As you may have heard by now, last week, Apple acquired Chomp – an app discovery engine. This strategic move will play a crucial role in Apple’s effort to renovate the App Store, particularly in search. TechCrunch reported the story first, stating, “investors should be very pleased with the outcome.” Since then, numerous other sources have estimated the deal to be in the ballpark of $50 million. After a record year in sales, Apple is sitting on about $100 billion in cash however they don’t generally put much emphasis on making acquisitions – this one is suspected to be a symbolic jab at Android. We’ll revisit that later. Other improvements we expect include; increased speed, interactivity, and a simpler design.

What does this mean for iOS users?

I think it’s fair to say that most of us with iOS devices have browsed the App Store at one point or another and failed to locate the app we were looking. As a result, we either left the store empty handed – so to speak, some resorted to Google for further research, and others probably skipped over to the Top 25 and found a different app. Regardless of the outcome a clear problem exists.

In all fairness, Apple isn’t a search company. They are certainly familiar with search but it’s not their forte and with the number of available apps exploding from 15,000 in January 2009, to over 575,000 today, they have been quite busy riding the wave but the time has come for an upgrade in the discovery process. This problem is not breaking news, in fact, in January 2009 when the App Store was merely a toddler, 300,000 users downloaded Chomp – indicating they wanted better results. Still today, if you search “arcade games” in the App Store your search will retrieve a list of games that either include “arcade” in their titles or descriptions. If you perform the same search in Chomp you will receive a completely different list of games that is much more relevant – for instance, actual arcade games!


App Store



What does this mean for game developers?

As a developer, you should feel giddy about this acquisition! Most app developers have been waiting (impatiently) for such an upgrade because this means their apps have a better chance of reaching the users who want to use them. For a long time app developers and app promoters alike have universally recommended that Apple improve its ranking algorithms and search results for discovering apps. Apple’s current systems are archaic relative to how content discovery works on other popular platforms, relying on velocity of downloads and verbatim keyword matches. With improved rankings, the true value of user acquisition can be accepted by Apple and given their proper placement. In attempt to temporarily fix the issue, Apple launched Genius – a feature that suggests apps to users based on their current apps and the apps used by others with similar tastes. Although the intention was good, Genius required extra work for the user and thereby never made a big enough splash for developers to pay attention.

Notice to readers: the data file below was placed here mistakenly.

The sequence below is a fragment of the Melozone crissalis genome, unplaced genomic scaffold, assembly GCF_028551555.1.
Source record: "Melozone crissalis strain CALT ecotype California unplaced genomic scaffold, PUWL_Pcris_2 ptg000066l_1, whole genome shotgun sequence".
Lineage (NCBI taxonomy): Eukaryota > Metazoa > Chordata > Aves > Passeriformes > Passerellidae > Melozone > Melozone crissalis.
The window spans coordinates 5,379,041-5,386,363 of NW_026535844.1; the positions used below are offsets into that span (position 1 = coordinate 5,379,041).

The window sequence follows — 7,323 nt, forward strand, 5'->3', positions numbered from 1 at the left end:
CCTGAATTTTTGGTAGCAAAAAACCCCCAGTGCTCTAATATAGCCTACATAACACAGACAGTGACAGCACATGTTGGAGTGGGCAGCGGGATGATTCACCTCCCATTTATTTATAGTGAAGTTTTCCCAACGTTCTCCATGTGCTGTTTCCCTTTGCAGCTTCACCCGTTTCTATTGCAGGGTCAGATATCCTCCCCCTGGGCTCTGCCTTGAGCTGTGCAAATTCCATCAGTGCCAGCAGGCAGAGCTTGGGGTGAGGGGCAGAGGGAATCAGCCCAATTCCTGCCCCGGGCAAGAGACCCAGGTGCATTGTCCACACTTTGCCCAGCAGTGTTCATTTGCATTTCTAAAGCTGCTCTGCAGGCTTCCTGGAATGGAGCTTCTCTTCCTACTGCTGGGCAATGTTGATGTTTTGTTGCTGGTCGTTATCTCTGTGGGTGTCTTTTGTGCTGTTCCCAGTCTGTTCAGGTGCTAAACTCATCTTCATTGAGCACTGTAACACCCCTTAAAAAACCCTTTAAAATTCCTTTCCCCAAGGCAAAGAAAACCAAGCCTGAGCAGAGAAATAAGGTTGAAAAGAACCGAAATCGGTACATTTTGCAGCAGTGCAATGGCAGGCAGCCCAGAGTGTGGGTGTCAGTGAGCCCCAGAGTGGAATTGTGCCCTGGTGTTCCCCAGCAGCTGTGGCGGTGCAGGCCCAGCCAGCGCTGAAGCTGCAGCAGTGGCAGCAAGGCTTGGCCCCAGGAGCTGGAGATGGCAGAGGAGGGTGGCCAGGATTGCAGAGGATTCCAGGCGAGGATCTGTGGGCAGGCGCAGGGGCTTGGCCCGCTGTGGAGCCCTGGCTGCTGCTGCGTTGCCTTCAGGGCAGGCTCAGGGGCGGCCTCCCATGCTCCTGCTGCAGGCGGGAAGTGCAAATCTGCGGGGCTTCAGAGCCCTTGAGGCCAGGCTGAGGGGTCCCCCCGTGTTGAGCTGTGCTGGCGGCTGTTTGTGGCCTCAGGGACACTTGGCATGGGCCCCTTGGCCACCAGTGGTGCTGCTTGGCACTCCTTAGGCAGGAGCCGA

Other Chomp headlines

Chomp and Verizon reached a deal last September in which Chomp agreed to power search for Verizon’s app store (Venture Beat). Although for Android, the motive behind Verizon’s deal was similar to Apple’s – they too wanted to improve app discovery for users! As of today, Chomp is still available as a standalone app on both iOS and Android, as well as the Verizon app store but their futures are in question. Traditionally after acquisitions, Apple has shut down services on competing platforms and implemented them exclusively on their own products. It isn’t official but I would expect them to do the same in this case, living up to Steve Jobs’ vow to “spend every penny of Apple’s $40 billion in the bank, to right this wrong.” In other words, they’re looking for ways to crush the Android.

The big question is will it work?

It’s certain that if you are an iOS user you can expect improved discovery in the near future. Android users may also get an upgrade but I wouldn’t expect the solution to be Chomp, even if you are on Verizon’s network. In my opinion, Chomp does not have any reason to fail unless it is isolated like Genius. To make this venture with Chomp successful Apple needs to avoid branding the Chomp experience as an added feature that requires extra learning. Instead, they should simply build the technology into the natural search process and alert users that the process has changed. From there better search results, rankings, and features will take care of the rest.

As app promoters we are very pleased to see Apple make this move. In September 2011, we published a study that proved incentivized traffic can be more valuable than organic – you can read the full report here. A better app discovery process will better reward promoters who have the ability to focus on quality as well as velocity, whereas today’s App Store emphasizes velocity.

Rob Weber is the Co-Founder of W3i, a Minnesota based application marketing company with over 10 years of experience. His interests include app marketing, mentoring tech startups, and his family. You can follow him on Twitter at @robertjweber